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Throwing in the Towel : For Decades, Jerry Tarkanian Has Passionately Fought Twin Battles: For Victory on the Basketball Court and Against the Powers of College Sport. Now the Clock is Running Out for the Coach of the Runnin' Rebels.

February 16, 1992|MICHAEL J. GOODMAN | Michael J. Goodman is a contributing editor of this magazine. His last story was "Caged Animals, Wild Hunters."

Jerry Tarkanian looks rattled.

Warily he enters his nightly hangout, Piero's restaurant, a celebrity favorite in Las Vegas. The foyer is empty and hidden from the dining room. He lingers for a moment, hugging his gray cellular phone like a teddy bear. At 61, after 35 years of unequaled success on the court and contention off it, and on the eve of his 19th and final season coaching the Runnin' Rebels, the man who embodies the worst and best in college basketball is under attack--again.

This time, Tark the Shark has been sucker-punched.

Tarkanian spots Piero's owner, Fred Glusman, short, muscled, dapper, fifty-ish and nicely tanned from an afternoon sun lamp. Glusman is Tarkanian's most vociferous defender, a cocky, tenacious, brass-knuckles brawler with a personality to match. Glusman's proud of it. "Let 'em call me 'schmuck,' " he says. "I know what I am. You drop me 30 stories and I'll land on my feet."

But on this November night, Glusman's ego is in free fall; his mood redefines down-in-the-mouth. Las Vegas television news has just broadcast a videotape of Tarkanian's coaching staff at the University of Nevada, Las Vegas, conducting what looks like an illegal preseason team practice to get the jump on the competition. Taken alone, it might be considered a bush-league fudging of the rules by the National Collegiate Athletic Assn. But UNLV is already banned from the 1991-92 playoffs and awaits an NCAA decision on other possible violations, and Tarkanian himself was forced to resign last June, the culmination of unrelenting bad publicity. And now this. Las Vegas wants an explanation from its squat, paunchy, slope-shouldered coach with the droopy eyes, palooka nose and U-shaped smile.

Ninety minutes have passed since the videotape was first broadcast. Tarkanian continues to duck reporters. His administrative aide, Denny Hovanec, has checked Piero's for hostile press. Hovanec signals the all-clear via cellular. Tarkanian huddles with Glusman and Hovanec at the bar. Tarkanian is told that public reaction to the videotape is unanimous: It clearly shows an illegal team practice. "What's your opinion, coach?" I ask. His entourage squirms uneasily. Tarkanian has a perfect record of conceding little, admitting less, confessing nothing and denying what seems undeniable.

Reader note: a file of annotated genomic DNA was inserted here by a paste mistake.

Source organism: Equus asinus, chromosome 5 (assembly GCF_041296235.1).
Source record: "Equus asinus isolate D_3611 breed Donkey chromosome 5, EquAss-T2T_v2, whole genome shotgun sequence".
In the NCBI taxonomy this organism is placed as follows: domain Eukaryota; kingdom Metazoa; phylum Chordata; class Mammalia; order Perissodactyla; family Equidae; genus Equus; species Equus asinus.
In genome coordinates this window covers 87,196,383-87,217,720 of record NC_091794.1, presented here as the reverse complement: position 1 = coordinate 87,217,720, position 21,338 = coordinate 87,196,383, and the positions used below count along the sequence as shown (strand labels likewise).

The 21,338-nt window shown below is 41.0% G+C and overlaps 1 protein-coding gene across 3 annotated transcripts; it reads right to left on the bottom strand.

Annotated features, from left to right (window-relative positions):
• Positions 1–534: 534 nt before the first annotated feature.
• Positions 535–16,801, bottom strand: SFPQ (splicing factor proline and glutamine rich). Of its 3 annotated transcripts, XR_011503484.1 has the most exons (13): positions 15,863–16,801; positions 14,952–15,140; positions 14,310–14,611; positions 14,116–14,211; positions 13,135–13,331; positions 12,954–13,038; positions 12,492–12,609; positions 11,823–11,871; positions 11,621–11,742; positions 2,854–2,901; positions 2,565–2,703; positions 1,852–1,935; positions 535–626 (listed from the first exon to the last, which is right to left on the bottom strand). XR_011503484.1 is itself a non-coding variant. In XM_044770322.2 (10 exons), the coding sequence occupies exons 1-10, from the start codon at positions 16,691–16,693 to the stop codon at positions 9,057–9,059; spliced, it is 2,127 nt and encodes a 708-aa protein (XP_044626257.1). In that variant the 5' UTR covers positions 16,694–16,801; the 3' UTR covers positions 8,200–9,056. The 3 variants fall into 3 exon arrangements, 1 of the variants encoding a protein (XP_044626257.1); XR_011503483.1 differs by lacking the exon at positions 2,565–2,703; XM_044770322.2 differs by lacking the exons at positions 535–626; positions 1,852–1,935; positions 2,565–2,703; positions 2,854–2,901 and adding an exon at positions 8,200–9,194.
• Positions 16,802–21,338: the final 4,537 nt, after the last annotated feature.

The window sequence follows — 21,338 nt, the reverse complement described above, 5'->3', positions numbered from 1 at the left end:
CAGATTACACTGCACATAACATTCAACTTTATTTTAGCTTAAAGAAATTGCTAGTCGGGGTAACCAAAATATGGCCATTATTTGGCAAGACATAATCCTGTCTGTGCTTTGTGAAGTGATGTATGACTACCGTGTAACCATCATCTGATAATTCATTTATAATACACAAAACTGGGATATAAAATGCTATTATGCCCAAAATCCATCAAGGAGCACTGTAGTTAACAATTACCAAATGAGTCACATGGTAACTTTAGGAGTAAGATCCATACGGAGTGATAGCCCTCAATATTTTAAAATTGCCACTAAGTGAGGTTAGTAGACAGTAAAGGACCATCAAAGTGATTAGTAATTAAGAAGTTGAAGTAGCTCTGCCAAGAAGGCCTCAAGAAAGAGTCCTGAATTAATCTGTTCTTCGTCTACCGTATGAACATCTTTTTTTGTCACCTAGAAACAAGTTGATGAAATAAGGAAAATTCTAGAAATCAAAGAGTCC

"The tape doesn't show anything," Tarkanian rasps, his gravelly voice whining with indignation. "I don't know why they released it." The bartender rolls his eyes. Glusman and Hovanec act as if they didn't hear. Tarkanian presses on. "All the tape shows is a conditioning class. They're doin' (conditioning) slides." Tarkanian looks at me. "Come here," he says. "Face me. Bend your knees like I am. Put your hands up. Now do what I do." With our hands up, we herky-jerky from side to side. Tarkanian turns to the hushed bar crowd. "This is all they're doing (on the videotape). They're doin' slides." The bar crowd fidgets and melts away. Tarkanian smiles and heads for his table.

TOUGH IT OUT. DIG IN. ATTACK. THIS IS TARKANIAN'S WAY. HE knows no other. As a coach he's relentless, obsessive, consumed--a brilliant recruiter and motivator. His dazzling results from recruiting uneducated inner-city toughs are assailed as exploitation by some, lauded as saving souls by others. He asks his players only for their best effort and unshakable loyalty. He places loyalty above all and repays it any way he can--jobs, a grubstake--long after they leave his care. They revere him. "We'd go through a brick wall for him," says Greg Anthony, a star forward from the 1990-91 team who was picked 12th in the National Basketball Assn. draft and now plays for the New York Knicks. "He's just so sincere and honest with his players. No mirrors, no jive. What you see is what you get."

But their testimonials--and Tarkanian's irrefutable record as the winningest coach in the history of college basketball--cannot overcome the perception that he wins by hook or crook, emphasis on the latter. Tarkanian gives his enemies too much to work with. His coaching wizardry is matched by his personal foolhardiness--tilting at windmills armed with his trusty mouth, defending loyal pals of tarnished repute. It is his brashness, his rashness that made him take on the NCAA nearly 20 years ago. He's been fighting the ruling body of college sports ever since--in court, in the media, before Congress, in Piero's.

He requires only an audience of one, preferably a rich booster he can out-fumble for the check. When it comes to money, Tarkanian--a millionaire three times over--hates parting with it, or missing a chance to get more. His name, his nickname, his face, presence, influence and the towel he sucks on are for sale to the highest bidder. His easy-money adventures have dismayed his family and endangered his reputation. But not a speck of evidence so far suggests that Tarkanian would fix a game, or is connected with anybody who would.

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